Adolescent Sexuality Essay Research Paper Adolescent SexualitySexuality

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Adolescent Sexuality Essay, Research Paper Adolescent Sexuality Sexuality is an important aspect of development during adolescence. The ability to identify and communicate with adolescent who may be at high risk of premature activity is important since sexual intercourse at an early age can have serious short and long-term consequences. An emphasis of confidentiality and an honest appraisal of implications of early sexual activity will enhance discussions about sexual issues with adolescents. Some parents are ill prepared for discussions about sexuality. Having conversations with their adolescent on sexuality may be difficult for them. Many adolescents claim both experience and confidence about sexual issues, they are often uncomfortable about discussing sexuality, both with

adults and their peers. Pressure from peers may leave them wondering whether they are normal, and unhealthy. It becomes crucial that their family creates opportunities for conversations about sexuality with adolescents. Persons aged twelve to nineteen or twelve percent make up the United States population. Approximately fifty to sixty percent of adolescent girls and seventy to seventy-five percent of adolescent boys have had sexual intercourse by the time they graduate from high school (Cutrona & Troutman 1997). There are also a growing number of adolescents having sexual intercourse before the age of thirteen (Comerci & MacDonald1996). One study conducted in a Mid-western town found that fifty-three percent of adolescents under the age of fourteen were having sexual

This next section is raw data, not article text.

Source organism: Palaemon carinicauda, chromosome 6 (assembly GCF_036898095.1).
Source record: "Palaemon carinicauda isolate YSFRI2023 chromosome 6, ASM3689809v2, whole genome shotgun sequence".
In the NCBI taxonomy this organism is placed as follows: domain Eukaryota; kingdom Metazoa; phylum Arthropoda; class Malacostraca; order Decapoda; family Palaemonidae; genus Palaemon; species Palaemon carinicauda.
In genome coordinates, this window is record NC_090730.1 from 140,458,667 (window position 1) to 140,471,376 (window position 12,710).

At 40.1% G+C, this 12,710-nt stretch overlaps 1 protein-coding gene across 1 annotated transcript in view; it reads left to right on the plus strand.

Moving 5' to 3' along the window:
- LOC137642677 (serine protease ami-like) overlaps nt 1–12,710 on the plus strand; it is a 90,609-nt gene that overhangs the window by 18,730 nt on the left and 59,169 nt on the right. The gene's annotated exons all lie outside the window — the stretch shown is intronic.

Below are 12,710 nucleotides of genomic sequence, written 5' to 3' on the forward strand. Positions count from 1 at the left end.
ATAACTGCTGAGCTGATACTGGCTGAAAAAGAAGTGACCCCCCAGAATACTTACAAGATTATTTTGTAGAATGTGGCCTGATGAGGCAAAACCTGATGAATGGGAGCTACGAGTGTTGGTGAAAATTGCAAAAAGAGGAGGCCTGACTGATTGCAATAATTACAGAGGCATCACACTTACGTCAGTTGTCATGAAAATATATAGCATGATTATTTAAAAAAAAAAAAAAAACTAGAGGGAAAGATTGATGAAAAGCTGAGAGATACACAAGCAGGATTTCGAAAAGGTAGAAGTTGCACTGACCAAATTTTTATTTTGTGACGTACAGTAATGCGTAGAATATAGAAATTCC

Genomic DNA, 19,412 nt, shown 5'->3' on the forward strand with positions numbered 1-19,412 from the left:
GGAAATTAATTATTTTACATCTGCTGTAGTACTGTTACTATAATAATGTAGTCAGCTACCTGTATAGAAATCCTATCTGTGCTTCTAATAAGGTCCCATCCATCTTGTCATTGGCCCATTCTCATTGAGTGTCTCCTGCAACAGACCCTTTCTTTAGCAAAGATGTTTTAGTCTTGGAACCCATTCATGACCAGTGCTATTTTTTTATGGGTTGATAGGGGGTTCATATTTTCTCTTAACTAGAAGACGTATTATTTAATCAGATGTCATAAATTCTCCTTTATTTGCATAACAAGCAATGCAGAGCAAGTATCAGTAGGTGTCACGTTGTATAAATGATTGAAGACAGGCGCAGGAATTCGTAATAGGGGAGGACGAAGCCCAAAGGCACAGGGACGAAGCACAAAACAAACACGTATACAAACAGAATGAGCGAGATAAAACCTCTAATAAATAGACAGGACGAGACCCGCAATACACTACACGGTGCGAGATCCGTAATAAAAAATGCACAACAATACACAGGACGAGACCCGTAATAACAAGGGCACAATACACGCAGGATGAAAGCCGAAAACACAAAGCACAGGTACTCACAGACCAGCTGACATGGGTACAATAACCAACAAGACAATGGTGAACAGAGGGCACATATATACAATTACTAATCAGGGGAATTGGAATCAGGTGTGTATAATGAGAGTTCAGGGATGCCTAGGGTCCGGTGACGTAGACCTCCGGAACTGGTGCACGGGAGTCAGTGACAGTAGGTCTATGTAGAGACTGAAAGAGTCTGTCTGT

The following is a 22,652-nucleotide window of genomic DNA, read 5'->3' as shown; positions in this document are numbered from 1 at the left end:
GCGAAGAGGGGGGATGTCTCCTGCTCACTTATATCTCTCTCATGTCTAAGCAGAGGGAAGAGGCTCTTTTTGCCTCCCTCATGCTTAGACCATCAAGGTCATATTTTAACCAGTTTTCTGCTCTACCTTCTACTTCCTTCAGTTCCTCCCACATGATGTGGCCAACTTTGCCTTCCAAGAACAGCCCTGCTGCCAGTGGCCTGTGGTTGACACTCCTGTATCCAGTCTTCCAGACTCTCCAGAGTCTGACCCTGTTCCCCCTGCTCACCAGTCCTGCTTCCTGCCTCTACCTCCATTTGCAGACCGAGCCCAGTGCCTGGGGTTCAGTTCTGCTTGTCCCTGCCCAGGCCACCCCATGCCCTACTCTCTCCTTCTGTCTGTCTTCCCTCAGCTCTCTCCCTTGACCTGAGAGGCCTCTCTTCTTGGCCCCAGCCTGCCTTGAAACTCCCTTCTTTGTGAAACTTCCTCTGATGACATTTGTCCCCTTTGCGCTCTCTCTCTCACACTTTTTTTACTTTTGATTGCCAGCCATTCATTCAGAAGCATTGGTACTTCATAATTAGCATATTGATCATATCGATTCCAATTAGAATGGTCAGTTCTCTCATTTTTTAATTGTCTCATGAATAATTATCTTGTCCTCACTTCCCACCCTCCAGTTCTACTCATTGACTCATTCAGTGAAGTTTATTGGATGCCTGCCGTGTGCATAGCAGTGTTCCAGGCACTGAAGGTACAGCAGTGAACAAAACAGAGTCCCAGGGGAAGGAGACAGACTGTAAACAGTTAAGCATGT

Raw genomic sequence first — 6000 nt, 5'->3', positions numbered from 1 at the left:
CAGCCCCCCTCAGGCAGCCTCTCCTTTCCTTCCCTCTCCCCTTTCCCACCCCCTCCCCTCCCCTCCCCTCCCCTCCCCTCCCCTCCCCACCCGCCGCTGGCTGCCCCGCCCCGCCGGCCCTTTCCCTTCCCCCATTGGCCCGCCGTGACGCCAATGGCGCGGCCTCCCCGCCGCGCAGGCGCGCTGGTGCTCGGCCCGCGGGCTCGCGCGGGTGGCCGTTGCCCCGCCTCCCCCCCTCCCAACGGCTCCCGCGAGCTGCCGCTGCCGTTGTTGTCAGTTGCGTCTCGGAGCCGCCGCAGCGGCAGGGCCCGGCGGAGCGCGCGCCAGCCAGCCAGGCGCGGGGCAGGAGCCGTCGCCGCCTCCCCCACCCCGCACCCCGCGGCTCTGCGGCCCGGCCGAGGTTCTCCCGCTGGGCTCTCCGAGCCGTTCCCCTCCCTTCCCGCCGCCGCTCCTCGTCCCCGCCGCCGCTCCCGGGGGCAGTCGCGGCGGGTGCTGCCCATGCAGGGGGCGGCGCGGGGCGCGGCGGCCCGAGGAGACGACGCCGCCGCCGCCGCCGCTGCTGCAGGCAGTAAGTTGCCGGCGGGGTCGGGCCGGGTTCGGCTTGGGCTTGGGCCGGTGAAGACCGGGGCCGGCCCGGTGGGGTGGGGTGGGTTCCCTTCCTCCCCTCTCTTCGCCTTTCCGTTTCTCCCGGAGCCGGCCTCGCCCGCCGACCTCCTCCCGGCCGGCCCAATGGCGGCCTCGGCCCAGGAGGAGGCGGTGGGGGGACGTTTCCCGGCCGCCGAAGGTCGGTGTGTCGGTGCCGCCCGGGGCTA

intercourse. The consequences of early sexual intercourse can not be avoided by society. Physical, emotional, and social consequences have a short and long-term impact on the development of adolescents. Forty-percent of all adolescent females will become pregnant before they graduate from high school (Comerci & MacDonald 1996). Almost fifty-percent of the 1.1 million teenage pregnancies each year will end in abortion or miscarriage. The 500,00 births occurring in adolescent girls, 31,000 occur in girls under fifteen (Shafer & Sweet 1995). Sexually transmitted diseases have both short and long term consequences. In recent study fifteen to nineteen year olds accounted for twenty-four percent of all reported cases of gonorrhea (Orr, Wilbrant, & Brack 1998). The incidence

of chalmydia of infertility is reported to be five to thirty percent in sexually active teenagers (Orr, Wilbrandt & Brack 1998). A DNA study shows human paillomavirus (HPV) or genital warts is present in eighteen to thirty-three percent in sexually active females aged fourteen to twenty-four (Orr, Wilbrandt & Brandt 1998). Racial and socioeconomic differences put some populations at an even higher risk for sexually transmitted diseases. Sexually active African American women are at twice the risk of developing pelvic inflammatory disease than Caucasian women. Persons aged thirteen to twenty-one represent one percent of all cases of acquired immuno-deficiecny syndrome (Comerci & MacDonald 1996). Because of the long period between exposure to human immunodefciency virus

(HIV), and the people who are seropostive, the number of adolescents who are presumed to be HIV positive is higher than the number living with AIDS. Adolescents with AIDS live predominately in urban areas, and the percentages of youth with AIDS are minorities. There used to be an early belief that HIV transmission was primarily limited to homosexual populations, but in present days heterosexual contact is the mode of transmission in many cases of HIV among adolescents. Seldom addressed are the psychological and social risks of early sexual intercourse in adolescents. Adolescents who have intercourse at an early age do for several reasons including peer pressure, anger at parents, and sometimes curiosity. They are poorly prepared in these situations to work out healthy patterns of